The Art of Rectification
10th December, 2021
Asking a court to rectify a mistake in pension documents is an arduous task. The law is complex and the evidence required is detailed. The recent High Court case of Re Mitchells and Butlers Pension Plan provides a leading example of how to do it right.
In this case, a clause concerning pensions increases was mistakenly changed by the draftsman of a new definitive deed in 1996, without the change being highlighted in the drafting process and without either the trustees or the employer or even the actuary being aware. The error was significant, reversing the balance of powers concerning the choice of a reference index for inflation proofing from the trustee to the employer. The erroneous wording was restated in further definitive deeds in 2002 and 2006.
The trustee provided extensive and incontrovertible evidence that the trustees, the employer, and the actuary held the clear belief that the pre-1996 wording continued to apply and the scheme was administered accordingly throughout. On that basis, rectification back to the previous wording was granted by the court across all three definitive deeds.
Two interesting points were considered in the detailed judgment, which provides an excellent summary of the law concerning rectification.
The first concerned the question whether rectification was available for the 2006 deed which was a consolidation: was the intention of the parties to these deeds merely to replicate the language of the earlier deed as it then stood – in which case a claim to rectify might not succeed – or was the intention to reflect the substantive entitlements of members under the earlier deed, which included any claim for rectification – in which case the claim would succeed? The difference is subtle, but the evidence adduced by the trustees was decisive: the trustees and the employer held a joint and clear understanding of the entitlements of members which included the old wording concerning increases and they held that understanding before and after each of the definitive deeds, which were therefore not mere mechanical repetitions of language. Things may well have been different if one party or the other had changed their understanding and taken the view that the new wording applied for a period of time before the proceedings. The facts of the case were vital to the survival of the right to rectify through the consolidation, where the mistaken wording was not spotted or commented on in any way by anyone involved in the process.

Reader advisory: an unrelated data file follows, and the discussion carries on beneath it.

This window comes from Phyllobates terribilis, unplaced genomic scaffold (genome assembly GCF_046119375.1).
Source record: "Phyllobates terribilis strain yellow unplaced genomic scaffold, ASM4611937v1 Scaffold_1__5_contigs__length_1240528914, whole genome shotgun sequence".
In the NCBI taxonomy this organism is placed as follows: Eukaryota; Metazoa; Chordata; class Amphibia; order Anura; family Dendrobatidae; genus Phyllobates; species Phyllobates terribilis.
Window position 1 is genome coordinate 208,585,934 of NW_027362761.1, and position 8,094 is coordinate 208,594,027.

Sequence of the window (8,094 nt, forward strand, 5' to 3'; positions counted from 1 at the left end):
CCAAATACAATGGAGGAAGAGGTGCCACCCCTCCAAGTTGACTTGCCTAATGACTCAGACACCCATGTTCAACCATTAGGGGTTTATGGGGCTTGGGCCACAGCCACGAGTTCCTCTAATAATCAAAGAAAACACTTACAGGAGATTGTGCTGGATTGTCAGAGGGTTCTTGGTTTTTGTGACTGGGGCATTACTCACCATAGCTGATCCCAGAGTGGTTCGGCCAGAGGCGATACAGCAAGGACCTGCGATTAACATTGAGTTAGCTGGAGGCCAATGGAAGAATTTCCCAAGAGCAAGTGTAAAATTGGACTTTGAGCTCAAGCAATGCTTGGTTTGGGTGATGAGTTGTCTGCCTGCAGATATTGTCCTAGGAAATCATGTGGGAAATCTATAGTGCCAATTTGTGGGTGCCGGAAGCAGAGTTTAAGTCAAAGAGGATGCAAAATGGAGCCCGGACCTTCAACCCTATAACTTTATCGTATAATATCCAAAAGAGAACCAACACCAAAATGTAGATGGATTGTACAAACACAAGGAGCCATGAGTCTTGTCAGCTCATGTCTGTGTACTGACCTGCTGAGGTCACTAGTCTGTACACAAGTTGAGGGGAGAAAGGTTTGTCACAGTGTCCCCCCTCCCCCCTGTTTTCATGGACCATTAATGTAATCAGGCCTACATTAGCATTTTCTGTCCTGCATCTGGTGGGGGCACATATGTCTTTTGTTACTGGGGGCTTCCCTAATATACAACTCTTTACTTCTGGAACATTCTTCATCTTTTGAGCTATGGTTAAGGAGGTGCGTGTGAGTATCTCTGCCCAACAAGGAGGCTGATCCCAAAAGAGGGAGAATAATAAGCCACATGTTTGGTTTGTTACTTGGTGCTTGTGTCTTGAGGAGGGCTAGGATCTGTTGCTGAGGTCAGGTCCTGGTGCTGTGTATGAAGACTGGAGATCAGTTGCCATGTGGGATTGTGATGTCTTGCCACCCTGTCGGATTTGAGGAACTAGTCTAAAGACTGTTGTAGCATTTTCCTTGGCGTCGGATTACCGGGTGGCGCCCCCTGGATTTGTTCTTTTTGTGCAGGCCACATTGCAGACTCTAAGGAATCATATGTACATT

The second interesting point was the first use of the bona fide purchaser for value without notice defence in a pensions rectification case. A new principal employer had been substituted for the old in between two definitive deeds, in 2003. The new employer raised the bona fide defence against the rectification of the 1996 and 2002 deeds, arguing that the defence was effective against the equitable right to rectify. However, the court held that a substitution of employers was not a purchase per se and hence the defence did not apply; furthermore the new employer was an offshoot of the old one with the same directors who had held the understanding of the rules as discussed above, hence the defence would have failed even if the substitution was considered a purchase, there being notice. But could the situation be different where the principal employer is indeed purchased by a third party for value without notice and the position of principal employer subsequently substituted? Arguably, in such circumstances, the 2006 consolidation might then have been the mere mechanical repetition of language the employer argued it to be, as the necessary common understanding would no longer be held by all parties. Maybe this defence will make a second appearance in court in the future …
Please note that this briefing is designed to be informative, not advisory and represents our understanding of English law and practice as at the date indicated. We would always recommend that you should seek specific guidance on any particular legal issue.
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